by Uri Heitner
Arguing that Rabin's murder torpedoed the peace process absolves the Palestinians of responsibility and helps the Left evade the historical truth: Our "partners" in Ramallah refused peace.
"The Rabin murder is the most successful political murder in history," asserted Meretz leader MK Tamar Zandberg. The murderer, Yigal Amir, is sitting in his prison cell, is basking in pleasure. He can see the myth being built around him: He's the person who stopped the wheels of history in their tracks; he won, his path won. If there are any other Amirs out there, they too are hearing and internalizing the message. If he succeeded, they ponder, we too can succeed. An irresponsible comment of this sort loads their warped minds with ammunition. Even if there were a kernel of truth in the claim of Amir's victory, caution should be practiced when engaging in this dangerous discourse – all the more so when the claim is baseless.
According to the myth Zandberg is diligently cultivating, had it not been for his murder, Yitzhak Rabin would have assuredly won the elections and completed the Oslo process; culminating in a final peace contract between Israel and the Palestinians to end the conflict.
Utter nonsense. On the eve of the murder, the Likud under Benjamin Netanyahu was beating Rabin in the polls. In the wake of the murder, the polls drastically turned and Shimon Peres emerged with a 40% lead over Netanyahu. Those who pushed public opinion and Israeli voters to the right, toward Netanyahu, were the Palestinians, following a chain of deadly terrorist bombings in the winter of 1996. Had it not been for the murder, Netanyahu would have had the momentum and the result would have been similar to Ariel Sharon's landslide victory after the Camp David summit between Yasser Arafat and Ehud Barak and the campaign of terror in its wake.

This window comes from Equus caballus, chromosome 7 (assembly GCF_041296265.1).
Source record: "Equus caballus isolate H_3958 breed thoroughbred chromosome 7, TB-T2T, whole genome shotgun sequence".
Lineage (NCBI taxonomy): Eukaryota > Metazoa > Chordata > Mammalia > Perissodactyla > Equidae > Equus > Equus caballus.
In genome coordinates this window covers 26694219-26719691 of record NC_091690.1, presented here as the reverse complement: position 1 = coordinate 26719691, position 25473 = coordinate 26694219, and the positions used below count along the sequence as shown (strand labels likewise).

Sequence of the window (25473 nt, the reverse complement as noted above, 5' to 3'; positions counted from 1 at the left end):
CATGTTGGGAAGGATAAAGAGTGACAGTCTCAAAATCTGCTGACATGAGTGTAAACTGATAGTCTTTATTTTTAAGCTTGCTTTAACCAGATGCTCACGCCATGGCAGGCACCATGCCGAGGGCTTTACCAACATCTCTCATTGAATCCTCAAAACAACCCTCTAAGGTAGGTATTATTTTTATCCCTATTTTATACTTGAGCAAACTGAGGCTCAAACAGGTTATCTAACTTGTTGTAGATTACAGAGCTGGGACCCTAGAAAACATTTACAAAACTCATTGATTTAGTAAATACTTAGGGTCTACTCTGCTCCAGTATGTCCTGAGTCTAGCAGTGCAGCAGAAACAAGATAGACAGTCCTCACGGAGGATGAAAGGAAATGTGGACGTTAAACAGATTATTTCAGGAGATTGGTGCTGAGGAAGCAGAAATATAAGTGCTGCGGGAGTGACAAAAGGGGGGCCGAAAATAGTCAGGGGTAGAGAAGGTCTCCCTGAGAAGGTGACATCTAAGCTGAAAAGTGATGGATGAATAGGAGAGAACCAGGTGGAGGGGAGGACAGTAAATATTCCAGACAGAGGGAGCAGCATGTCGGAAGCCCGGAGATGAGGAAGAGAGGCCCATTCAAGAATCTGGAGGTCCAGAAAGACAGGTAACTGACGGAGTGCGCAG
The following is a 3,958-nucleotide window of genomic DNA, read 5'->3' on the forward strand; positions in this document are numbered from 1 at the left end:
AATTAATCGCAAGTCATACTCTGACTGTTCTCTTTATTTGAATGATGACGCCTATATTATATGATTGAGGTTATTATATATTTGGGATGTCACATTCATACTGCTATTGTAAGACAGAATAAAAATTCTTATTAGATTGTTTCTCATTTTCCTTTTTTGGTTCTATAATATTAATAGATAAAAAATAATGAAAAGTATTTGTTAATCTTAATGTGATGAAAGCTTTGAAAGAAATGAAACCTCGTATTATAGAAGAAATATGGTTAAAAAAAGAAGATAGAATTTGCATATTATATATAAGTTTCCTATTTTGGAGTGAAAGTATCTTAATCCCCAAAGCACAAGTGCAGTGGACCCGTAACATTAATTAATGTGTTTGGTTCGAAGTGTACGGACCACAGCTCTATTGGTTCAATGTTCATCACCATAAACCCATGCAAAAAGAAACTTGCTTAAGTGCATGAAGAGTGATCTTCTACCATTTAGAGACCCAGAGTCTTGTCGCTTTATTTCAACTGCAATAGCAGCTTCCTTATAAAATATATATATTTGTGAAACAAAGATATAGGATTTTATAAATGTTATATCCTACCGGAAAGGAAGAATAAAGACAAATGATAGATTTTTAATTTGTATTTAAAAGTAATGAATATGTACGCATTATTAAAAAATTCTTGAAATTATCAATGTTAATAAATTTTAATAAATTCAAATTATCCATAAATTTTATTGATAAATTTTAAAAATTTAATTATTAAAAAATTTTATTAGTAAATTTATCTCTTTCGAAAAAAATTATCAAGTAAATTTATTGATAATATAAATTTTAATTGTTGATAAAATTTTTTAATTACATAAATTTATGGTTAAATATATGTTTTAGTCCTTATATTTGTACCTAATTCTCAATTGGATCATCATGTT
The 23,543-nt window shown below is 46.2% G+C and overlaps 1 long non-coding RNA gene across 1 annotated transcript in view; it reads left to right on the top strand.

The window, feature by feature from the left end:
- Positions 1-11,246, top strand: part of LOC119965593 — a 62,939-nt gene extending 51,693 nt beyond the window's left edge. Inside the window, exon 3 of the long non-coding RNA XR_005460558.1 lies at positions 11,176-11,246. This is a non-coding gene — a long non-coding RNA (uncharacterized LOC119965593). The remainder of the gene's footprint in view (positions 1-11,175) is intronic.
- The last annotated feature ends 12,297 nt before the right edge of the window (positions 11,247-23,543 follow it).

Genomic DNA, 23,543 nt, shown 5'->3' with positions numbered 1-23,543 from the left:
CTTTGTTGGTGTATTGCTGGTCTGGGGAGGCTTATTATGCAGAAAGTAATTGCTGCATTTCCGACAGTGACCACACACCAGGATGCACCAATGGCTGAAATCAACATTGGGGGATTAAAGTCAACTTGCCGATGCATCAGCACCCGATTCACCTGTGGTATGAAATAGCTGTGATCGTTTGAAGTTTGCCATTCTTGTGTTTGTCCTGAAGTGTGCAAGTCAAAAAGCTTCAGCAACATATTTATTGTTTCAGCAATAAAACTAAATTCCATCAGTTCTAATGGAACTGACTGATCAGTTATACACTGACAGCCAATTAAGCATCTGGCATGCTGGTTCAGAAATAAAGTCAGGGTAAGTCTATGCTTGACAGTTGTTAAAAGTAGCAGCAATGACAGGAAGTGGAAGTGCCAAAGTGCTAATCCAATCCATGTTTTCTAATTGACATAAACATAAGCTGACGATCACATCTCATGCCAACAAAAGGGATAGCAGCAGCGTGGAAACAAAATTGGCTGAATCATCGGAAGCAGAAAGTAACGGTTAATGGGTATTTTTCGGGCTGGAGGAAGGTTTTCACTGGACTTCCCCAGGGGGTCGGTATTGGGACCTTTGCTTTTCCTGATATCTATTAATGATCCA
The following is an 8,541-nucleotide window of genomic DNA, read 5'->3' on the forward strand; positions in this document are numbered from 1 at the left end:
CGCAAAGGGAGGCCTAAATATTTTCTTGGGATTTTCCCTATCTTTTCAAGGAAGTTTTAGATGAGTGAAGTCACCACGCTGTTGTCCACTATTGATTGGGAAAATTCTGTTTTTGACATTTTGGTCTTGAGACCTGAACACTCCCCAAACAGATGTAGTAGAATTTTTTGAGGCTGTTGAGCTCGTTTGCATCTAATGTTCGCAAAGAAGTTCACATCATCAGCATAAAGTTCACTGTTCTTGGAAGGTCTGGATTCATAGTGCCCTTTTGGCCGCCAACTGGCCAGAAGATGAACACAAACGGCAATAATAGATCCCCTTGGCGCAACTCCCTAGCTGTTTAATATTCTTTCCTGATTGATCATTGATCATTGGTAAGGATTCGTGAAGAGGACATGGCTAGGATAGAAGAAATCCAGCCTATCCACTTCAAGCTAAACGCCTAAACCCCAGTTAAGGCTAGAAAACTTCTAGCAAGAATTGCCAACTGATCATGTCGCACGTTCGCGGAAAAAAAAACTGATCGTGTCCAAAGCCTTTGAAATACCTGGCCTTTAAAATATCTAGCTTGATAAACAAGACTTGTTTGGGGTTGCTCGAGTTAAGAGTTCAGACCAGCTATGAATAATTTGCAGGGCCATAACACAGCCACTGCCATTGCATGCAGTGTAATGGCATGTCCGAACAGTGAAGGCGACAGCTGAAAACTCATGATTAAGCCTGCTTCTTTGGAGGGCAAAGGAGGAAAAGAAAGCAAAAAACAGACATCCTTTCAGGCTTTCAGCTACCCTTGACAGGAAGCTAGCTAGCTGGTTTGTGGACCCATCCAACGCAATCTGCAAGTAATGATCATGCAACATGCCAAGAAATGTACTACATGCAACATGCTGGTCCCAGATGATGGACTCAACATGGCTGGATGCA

And even if Rabin would have won the elections, he wouldn't have reached a final-status agreement. In contrast to his image as a diplomatic dove, which the Left insists on marketing, Rabin was hawkish in his views. On the eve of the murder he laid out his diplomatic legacy in a Knesset speech, in which he presented the red lines for a final-status deal: We won't return to the pre-1967 borders. … A united Jerusalem, including Maaleh Adumim and Givat Ze'ev as the capital of Israel, under Israeli rule. … Israel's security border will be in the Jordan Valley, in the broadest sense of the geographical term. … Gush Etzion, Efrat and Beitar will be under Israeli rule. … Israeli settlements in Judea, Samaria and Gaza will remain under Israeli rule without any change in their status.
Quite the gap from the offers made by Ehud Barak and Ehud Olmert, which the Palestinians predictably rejected with bullets, bombs and terror. Around the time of his death, Rabin had frozen the withdrawal from Palestinian cities in Judea and Samaria because of terrorist incidents. His successor, Shimon Peres, changed the policy, pulled back from the cities, and the result is a matter of historical record.
The waves of terror that trailed these concessions in Judea and Samaria, and again following the disengagement from the Gaza Strip, are evidence that the conflict doesn't stem from "occupation." Therefore, no withdrawal will lead to peace. The conflict is rooted in the Palestinians' refusal to accept the presence of Jews in this land and Israel's right to exist. Peace isn't on the docket today and wasn't on the docket when Rabin was alive, either.
Amir didn't influence diplomatic processes. No one affected them more than Palestinian Authority President Yasser Arafat, who misled Rabin. Arguing that his murder torpedoed the peace process absolves the Palestinians of responsibility for their belligerence and helps the Left evade the historical truth: It wasn't the murder that destroyed the chance for peace; it was our "partners" in Ramallah.
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